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The Lafayette

The Oldest College Newspaper in Pennsylvania

The Lafayette

The Oldest College Newspaper in Pennsylvania

The Lafayette

‘Detransition, Baby’ author Torrey Peters gives students sneak peek of upcoming novella

Photo by Isabella Gaglione for The Lafayette
Students gathered in Kirby 104 to hear from author Torrey Peters.

When Closs Writer-in-Residence Torrey Peters wrote her debut novel “Detransition, Baby, she had no idea that it would be published, let alone earn her a Women’s Prize for Fiction nomination and a television adaptation.

“At the time I was writing for like eight of my friends because they were the ones I knew who would read it,” Peters said. Now, “tens of thousands of people” have read her debut novel.

“Detransition, Baby” follows Reese, a transgender woman whose life gets complicated when she receives a call from her ex, Ames, who recently detransitioned and got his boss pregnant. Told through both Reese’s and Ames’ perspectives, the novel is one of the first novels written by a transgender woman to be published by a major publishing house and become a New York Times bestseller.

On Tuesday, Peters visited Lafayette for a reading and a question and answer session with students as a part of the Closs Residency, a yearly program established in 1984 to bring writers to campus.

The event began with Peters reading an excerpt from her upcoming novella, “The Chaser.” She shared with the group that she wanted to explore a different aspect of trans relationships.

“What was interesting to me was to talk about trans relationships, not from the perspective of trans women but from perhaps men who date trans women or are attracted to trans women and who don’t necessarily have a language for what’s going on,” Peters said.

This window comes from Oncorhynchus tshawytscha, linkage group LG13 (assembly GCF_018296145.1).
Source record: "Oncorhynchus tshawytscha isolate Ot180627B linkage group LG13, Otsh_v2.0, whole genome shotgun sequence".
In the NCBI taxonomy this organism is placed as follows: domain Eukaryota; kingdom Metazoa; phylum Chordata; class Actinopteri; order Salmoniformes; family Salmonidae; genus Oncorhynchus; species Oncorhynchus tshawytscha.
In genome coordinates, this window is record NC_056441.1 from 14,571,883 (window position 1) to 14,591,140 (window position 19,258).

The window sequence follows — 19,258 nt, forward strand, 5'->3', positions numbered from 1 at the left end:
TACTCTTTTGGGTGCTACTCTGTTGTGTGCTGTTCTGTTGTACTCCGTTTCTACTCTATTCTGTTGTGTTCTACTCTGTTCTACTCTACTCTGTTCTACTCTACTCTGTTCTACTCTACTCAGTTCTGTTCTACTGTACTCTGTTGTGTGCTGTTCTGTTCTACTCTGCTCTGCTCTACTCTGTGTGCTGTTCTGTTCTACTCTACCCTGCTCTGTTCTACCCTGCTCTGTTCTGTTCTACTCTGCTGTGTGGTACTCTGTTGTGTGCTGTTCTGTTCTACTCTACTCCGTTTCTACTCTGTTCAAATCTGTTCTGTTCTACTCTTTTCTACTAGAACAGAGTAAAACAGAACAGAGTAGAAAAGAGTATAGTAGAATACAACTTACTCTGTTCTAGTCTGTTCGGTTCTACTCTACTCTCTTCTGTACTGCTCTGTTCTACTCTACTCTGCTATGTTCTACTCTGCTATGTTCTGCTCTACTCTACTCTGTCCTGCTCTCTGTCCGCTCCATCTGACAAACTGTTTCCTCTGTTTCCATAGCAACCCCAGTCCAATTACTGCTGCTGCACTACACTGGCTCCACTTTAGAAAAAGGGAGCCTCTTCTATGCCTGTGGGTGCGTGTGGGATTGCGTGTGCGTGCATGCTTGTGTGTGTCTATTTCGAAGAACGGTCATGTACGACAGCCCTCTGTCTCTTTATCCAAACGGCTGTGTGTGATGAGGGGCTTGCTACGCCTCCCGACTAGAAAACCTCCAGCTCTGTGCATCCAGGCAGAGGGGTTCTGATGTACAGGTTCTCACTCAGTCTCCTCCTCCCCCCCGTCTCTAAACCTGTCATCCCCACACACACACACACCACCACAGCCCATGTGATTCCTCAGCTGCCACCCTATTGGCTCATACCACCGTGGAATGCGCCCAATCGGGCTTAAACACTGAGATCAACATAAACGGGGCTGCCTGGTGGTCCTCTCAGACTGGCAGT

Peters also read an excerpt from “Detransition, Baby.” Afterward, she answered audience questions and provided insight into her writing interests and being a trans woman in a predominantly cisgender industry.

She discussed her beginnings in Brooklyn’s trans writing scene, which consisted primarily of trans women writing for other trans women. Peters’ trans peers pushed her to be inventive with her writing.

“If I was to write to a cis audience about hormones and I was like, ‘Here’s what we do, we take it every week, here’s how it feels,’ oftentimes they’re like, ‘Wow, that’s so interesting,’” she said. “If I say that to trans women, they yawn in my face.”

Additionally, Peters discussed how she handled the transphobic backlash she received after being nominated for the Women’s Prize for Fiction and why she does not let it prevent her from telling important stories.

“When I as a reader relate to somebody being incredibly honest, I feel free,” Peters said. “I feel that the shame that existed before is suddenly put into words. Once that shame is in words, it stops being scary.”

Peters was introduced by English professor Jennifer Gilmore, who emphasizes the importance of bringing diverse voices to campus.

“I think it’s important to bring in LGBTQ voices in any way we can any kind of voices that we haven’t necessarily, as a community, heard a lot from,” Gilmore said. “We try to bring in a range of diverse voices through this Closs reading series and through other events we do in the English Department.”

Gilmore encourages students from all disciplines to engage in the Closs Residency and other English Department events.

“I just hope students remain open and curious and just want to read everything and anything. Also honestly, for me, fiction is the filter through which I see the world,” Gilmore said. “So I think it’s important for writing students and any students to be able to learn about the world and learn about people through fiction. There’s a truth in that, even if it’s not fact.”

More information on Torrey Peters can be found at

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Isabella Gaglione, Editor-in-Chief

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